In more normal times, an annual inflation rate of 8.5 percent would be catastrophic news.
Right now, it might be greeted with sighs of relief.
That rate, reported Wednesday morning by the federal Department of Labor in its consumer price index data for the month of July, is still miles above the Federal Reserve's target rate of 2 percent. Still, it represents a possible break in the fever of rising prices that has gripped the American economy for the past year—in June, annualized inflation rang in at 9.1 percent, the highest level in 41 years.
Tumbling gas prices were the primary driver of July's lower inflation rate. Gas prices fell by 7.7 percent, offsetting increases in other categories and causing the overall consumer price index to remain flat during the month.
The national average price for a gallon of gas was $4.01 on Wednesday, according to AAA. That's more than a full dollar less than the recent peak in gas prices of $5.02 during June.
But while consumers have seen some recent relief at the pump, other prices keep rising. So-called "core inflation"—which filters out the more volatile categories of food and fuel prices—continued its upward trajectory in July, climbing by 0.3 percent. That's down from 0.7 percent in June, but the annualized rate of 5.9 percent is still a worryingly high figure.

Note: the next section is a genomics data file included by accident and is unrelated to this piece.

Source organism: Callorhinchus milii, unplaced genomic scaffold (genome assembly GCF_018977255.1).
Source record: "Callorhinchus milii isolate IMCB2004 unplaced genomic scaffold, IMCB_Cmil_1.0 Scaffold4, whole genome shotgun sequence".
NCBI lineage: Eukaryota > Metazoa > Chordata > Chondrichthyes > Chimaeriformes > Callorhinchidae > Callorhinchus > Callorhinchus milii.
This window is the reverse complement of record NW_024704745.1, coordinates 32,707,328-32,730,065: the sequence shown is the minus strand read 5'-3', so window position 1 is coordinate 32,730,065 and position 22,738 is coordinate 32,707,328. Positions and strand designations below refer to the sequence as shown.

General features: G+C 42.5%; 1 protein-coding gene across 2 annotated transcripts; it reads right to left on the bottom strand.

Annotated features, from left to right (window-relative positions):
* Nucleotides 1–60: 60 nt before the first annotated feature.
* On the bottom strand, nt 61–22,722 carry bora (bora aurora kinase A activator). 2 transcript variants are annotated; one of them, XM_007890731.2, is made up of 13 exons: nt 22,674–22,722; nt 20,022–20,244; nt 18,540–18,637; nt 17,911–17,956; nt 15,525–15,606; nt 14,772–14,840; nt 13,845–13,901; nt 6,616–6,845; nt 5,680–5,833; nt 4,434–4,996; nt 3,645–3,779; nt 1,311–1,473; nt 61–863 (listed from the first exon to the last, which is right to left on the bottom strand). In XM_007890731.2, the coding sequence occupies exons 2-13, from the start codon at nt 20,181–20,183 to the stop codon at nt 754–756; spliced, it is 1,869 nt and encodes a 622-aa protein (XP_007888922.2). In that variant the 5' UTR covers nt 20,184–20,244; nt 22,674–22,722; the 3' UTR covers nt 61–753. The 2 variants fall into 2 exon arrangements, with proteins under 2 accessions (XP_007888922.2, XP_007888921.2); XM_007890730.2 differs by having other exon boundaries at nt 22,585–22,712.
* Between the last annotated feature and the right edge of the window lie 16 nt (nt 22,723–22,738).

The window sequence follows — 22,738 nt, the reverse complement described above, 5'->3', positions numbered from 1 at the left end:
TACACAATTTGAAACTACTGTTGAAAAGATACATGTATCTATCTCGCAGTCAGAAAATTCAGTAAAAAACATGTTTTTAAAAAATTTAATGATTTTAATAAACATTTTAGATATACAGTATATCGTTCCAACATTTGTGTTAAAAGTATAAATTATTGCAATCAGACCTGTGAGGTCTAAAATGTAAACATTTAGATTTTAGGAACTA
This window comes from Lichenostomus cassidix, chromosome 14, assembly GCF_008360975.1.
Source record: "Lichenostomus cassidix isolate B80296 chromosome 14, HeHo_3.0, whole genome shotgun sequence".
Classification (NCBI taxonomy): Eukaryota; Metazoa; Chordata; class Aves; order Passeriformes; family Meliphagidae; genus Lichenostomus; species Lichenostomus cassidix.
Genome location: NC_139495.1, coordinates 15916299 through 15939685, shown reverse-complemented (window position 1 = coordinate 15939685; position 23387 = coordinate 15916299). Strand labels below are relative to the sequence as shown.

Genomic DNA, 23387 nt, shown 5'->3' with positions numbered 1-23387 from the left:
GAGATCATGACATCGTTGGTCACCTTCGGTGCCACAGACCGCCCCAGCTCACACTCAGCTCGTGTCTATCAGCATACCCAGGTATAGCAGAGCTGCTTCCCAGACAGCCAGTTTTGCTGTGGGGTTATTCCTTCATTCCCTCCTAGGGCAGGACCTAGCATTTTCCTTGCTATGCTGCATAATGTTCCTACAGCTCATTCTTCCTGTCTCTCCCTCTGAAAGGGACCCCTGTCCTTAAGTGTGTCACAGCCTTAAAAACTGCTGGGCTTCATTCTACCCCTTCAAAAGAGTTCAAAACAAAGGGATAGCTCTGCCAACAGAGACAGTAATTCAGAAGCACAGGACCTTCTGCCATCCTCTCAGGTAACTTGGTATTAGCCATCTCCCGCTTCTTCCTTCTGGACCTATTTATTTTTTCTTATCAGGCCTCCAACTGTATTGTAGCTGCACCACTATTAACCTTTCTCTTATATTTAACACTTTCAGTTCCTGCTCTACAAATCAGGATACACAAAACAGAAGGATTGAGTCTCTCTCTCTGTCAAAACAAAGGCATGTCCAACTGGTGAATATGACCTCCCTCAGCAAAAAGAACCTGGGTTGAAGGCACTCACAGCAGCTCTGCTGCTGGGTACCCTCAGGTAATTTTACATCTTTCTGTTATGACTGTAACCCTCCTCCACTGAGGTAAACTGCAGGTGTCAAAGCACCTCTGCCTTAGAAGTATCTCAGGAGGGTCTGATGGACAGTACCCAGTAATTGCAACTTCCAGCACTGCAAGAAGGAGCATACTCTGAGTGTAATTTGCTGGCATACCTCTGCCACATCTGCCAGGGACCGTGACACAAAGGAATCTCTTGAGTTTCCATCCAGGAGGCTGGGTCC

Mostly, July's inflation data indicate how crucial gas prices are to overall inflation. They affect not just the price you pay to fill up your car, but also the prices of everything that's shipped, trucked, or flown around the world. Transportation services, for example—a category that includes airfares and the costs of maintaining motor vehicles—saw a 0.5 percent decline in prices during July likely due to falling gas prices. Despite that, the same category is still up by 9.2 percent—higher than overall inflation—during the past year.
And despite the easing in July, gas prices are still up by a whopping 44 percent over the past year. Energy prices as a whole are up 32.9 percent.
The big question now is whether inflation has peaked or whether July's slight cooldown is a blip caused by volatile gas prices. Only time will tell. The Federal Reserve hiked interest rates in June and July, and the central bank has indicated it will likely raise rates again in the near future. Higher interest rates signal a benefit to saving rather than spending, which helps pull some excess dollars out of the economy to ease price increases.
Perhaps the biggest sighs of relief on Wednesday morning will be emanating from Congress, where senators have tried to respond to raging inflation by passing a bill called the Inflation Reduction Act that won't actually do anything to ease inflation. Wednesday's report will give lawmakers an opportunity to make it look like they've accomplished something, even if that's not the case.